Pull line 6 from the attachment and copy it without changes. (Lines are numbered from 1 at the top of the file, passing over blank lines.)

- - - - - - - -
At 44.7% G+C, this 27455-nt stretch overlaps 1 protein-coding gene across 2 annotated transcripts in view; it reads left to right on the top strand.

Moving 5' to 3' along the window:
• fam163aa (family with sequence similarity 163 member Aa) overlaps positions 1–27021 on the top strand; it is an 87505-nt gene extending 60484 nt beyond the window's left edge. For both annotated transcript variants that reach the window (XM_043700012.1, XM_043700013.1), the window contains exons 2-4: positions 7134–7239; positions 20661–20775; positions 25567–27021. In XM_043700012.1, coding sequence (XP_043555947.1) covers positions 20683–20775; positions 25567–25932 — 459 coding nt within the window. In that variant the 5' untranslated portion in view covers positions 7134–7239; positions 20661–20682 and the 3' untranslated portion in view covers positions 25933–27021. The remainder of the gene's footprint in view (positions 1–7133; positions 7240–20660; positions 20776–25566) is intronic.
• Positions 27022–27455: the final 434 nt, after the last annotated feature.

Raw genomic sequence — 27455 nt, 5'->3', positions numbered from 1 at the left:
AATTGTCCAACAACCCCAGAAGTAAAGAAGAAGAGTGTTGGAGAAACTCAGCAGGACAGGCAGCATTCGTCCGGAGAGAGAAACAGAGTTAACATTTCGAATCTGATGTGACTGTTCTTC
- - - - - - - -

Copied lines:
AATTGTCCAACAACCCCAGAAGTAAAGAAGAAGAGTGTTGGAGAAACTCAGCAGGACAGGCAGCATTCGTCCGGAGAGAGAAACAGAGTTAACATTTCGAATCTGATGTGACTGTTCTTC